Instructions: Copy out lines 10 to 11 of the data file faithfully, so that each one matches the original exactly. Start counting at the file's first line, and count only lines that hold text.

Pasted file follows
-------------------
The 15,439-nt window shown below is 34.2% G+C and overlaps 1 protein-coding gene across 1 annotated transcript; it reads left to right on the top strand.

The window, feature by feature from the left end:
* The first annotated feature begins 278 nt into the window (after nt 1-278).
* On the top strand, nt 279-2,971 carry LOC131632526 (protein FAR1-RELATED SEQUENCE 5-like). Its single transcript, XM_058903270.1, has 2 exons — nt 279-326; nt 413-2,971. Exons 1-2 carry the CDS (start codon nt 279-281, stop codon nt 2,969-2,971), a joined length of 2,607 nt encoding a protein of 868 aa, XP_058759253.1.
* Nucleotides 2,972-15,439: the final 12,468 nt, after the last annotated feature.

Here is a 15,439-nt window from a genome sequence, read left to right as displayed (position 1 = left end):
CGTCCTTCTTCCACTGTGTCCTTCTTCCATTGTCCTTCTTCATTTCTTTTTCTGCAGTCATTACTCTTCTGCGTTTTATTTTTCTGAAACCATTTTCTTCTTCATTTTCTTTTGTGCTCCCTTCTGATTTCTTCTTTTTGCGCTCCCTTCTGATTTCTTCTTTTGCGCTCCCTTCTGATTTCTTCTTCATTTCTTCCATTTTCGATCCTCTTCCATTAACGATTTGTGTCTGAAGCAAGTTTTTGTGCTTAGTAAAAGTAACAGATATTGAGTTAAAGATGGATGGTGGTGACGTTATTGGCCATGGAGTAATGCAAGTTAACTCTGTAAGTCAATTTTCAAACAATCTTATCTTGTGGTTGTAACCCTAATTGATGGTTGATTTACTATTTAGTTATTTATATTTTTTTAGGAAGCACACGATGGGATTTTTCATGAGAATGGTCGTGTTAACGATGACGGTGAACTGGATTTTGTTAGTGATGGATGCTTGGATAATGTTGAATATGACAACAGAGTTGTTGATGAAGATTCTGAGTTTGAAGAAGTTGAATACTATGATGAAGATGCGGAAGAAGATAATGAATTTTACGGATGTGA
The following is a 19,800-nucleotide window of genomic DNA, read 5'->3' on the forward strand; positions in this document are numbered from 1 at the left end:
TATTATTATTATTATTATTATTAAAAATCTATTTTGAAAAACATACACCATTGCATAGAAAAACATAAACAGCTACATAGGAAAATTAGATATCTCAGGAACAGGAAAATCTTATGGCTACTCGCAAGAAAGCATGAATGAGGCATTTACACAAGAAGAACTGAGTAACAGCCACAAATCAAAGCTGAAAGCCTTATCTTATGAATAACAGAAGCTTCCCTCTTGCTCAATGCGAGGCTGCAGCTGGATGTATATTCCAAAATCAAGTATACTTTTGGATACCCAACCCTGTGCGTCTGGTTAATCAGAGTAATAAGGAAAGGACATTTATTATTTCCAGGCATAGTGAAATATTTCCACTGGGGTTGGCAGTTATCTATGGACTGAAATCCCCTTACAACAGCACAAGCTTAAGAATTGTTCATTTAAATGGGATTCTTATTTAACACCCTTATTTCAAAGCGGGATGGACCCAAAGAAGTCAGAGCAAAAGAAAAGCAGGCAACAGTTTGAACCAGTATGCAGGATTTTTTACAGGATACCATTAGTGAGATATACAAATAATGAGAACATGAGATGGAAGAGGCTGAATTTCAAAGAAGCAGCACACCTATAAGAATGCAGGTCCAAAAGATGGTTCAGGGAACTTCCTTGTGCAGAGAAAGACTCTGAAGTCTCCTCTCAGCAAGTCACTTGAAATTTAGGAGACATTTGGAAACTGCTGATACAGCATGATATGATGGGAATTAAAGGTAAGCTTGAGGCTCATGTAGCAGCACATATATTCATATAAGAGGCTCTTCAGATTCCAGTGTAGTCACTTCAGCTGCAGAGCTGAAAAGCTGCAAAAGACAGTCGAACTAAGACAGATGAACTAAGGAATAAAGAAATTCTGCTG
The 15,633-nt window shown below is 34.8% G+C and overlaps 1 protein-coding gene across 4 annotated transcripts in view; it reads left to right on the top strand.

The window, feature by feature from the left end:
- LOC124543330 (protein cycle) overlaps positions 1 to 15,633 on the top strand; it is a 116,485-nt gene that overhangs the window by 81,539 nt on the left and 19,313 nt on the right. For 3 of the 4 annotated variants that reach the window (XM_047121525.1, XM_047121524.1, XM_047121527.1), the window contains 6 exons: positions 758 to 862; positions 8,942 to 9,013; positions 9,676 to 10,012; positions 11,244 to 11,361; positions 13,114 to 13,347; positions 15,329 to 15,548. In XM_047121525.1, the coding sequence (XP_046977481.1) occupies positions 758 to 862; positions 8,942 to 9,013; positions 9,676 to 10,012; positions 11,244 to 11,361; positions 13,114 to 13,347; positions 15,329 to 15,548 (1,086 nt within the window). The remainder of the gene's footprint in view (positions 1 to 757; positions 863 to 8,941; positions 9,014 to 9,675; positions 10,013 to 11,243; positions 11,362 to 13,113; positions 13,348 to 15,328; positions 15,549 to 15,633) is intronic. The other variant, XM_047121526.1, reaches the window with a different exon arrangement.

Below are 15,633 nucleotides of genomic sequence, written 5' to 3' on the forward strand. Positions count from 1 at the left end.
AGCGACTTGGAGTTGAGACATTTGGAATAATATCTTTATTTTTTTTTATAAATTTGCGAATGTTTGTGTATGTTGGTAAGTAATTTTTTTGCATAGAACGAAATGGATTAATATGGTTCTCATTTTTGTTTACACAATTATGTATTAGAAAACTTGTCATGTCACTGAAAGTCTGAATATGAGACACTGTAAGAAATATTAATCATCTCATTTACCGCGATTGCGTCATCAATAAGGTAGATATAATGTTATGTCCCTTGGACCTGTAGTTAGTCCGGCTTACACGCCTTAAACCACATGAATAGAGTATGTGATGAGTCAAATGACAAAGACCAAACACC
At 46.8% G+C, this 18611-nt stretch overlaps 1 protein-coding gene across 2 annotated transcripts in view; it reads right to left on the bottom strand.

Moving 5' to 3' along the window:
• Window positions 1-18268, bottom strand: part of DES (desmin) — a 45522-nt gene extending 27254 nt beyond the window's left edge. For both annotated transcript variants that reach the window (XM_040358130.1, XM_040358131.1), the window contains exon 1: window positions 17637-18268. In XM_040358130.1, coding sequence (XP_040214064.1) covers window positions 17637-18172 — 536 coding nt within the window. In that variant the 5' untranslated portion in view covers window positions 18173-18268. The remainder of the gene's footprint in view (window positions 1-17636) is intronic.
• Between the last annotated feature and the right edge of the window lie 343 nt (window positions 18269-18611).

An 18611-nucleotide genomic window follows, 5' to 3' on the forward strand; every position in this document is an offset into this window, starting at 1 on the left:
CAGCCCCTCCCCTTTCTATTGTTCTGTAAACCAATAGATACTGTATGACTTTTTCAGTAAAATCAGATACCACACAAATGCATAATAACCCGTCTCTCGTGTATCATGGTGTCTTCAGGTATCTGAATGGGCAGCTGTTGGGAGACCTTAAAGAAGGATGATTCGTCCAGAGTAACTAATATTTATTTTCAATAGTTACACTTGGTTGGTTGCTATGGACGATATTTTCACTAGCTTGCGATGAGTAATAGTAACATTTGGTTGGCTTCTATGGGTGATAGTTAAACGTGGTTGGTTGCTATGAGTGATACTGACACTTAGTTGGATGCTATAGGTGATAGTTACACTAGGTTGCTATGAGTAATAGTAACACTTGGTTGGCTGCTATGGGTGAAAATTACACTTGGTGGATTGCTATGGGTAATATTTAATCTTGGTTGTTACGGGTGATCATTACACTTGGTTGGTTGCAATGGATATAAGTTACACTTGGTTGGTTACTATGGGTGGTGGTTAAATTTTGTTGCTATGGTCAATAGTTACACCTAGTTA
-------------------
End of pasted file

The 15,633-nt window shown below is 34.8% G+C and overlaps 1 protein-coding gene across 4 annotated transcripts in view; it reads left to right on the top strand.

The window, feature by feature from the left end: